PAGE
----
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William Cooper Nell

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3 Smith Court
Boston, MA 02114 United States

“How sublime a thing it is

To suffer and be strong…”

The above is taken from a poem by Henry Wadsworth Longfellow, and quoted in the conclusion of William Cooper Nell’s history, The Colored Patriots of the American Revolution. The book, published in 1855 with an introduction by Harriet Beecher Stowe, is one of the first works of African American history by a black man. Using primary documents—including public records, archives, newspapers, and ephemera—as well as interviews, Nell drew attention to the role black Americans had played in the Revolutionary War. In particular, he revived public memory of Crispus Attucks; son of an African slave and a Native American woman, Attucks was the first man shot and killed in the Boston Massacre, and therefore the first American casualty of the Revolutionary War.

Nell was born in Boston to William Guion Nell, a prominent abolitionist of the 1820s. He faced extensive discrimination in school and ultimately studied to be a lawyer, though never practiced, refusing an oath to support the Constitution. Nell then served on the staffs of two important abolitionist newspapers: William Lloyd Garrison’s The Liberator and Frederick Douglass’s North Star. His true causes, however, were African American history and desegregation. In the 1840s, Nell lobbied for the integration of schools, bringing a petition to the state legislature with over 2,000 signatures, arguing for higher education for African Americans, and encouraging black students. He was also instrumental in the fight for the integration of trains and theaters in Massachusetts, both of which were won by the mid-1850s. In 1855, Boston schools were desegregated, and Nell’s first major history, The Colored Patriots, was released.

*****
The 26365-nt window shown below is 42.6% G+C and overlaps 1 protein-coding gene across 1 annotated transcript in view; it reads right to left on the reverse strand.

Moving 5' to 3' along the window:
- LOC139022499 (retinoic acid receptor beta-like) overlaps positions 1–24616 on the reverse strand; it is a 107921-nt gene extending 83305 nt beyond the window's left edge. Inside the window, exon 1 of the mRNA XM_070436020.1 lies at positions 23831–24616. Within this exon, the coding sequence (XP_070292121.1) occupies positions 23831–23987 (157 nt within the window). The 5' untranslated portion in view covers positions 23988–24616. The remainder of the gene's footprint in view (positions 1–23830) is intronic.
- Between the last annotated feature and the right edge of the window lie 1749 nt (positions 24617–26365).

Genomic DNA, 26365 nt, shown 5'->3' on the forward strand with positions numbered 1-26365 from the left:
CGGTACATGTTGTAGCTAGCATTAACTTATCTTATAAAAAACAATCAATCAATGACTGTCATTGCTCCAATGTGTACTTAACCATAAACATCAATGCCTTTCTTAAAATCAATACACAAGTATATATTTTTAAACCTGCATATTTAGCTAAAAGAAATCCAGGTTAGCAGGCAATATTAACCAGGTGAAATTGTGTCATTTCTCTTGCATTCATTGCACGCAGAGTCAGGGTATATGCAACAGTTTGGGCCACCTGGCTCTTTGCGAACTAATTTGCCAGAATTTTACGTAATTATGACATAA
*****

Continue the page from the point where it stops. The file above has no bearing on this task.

Between 1850 and 1857, Nell lived at 3 Smith Street, a boarding house where several other abolitionists had rooms. Nell, in conjunction with fellow resident James Scott, harbored escaped slaves as part of the Boston Vigilance Committee. For their work, the building has been named a historic landmark, and is often referred to as the James Scott and William C. Nell House.

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Did You Know?

Certain books were “banned in Boston” at least as far back as 1651, when one William Pynchon wrote a book criticizing Puritanism.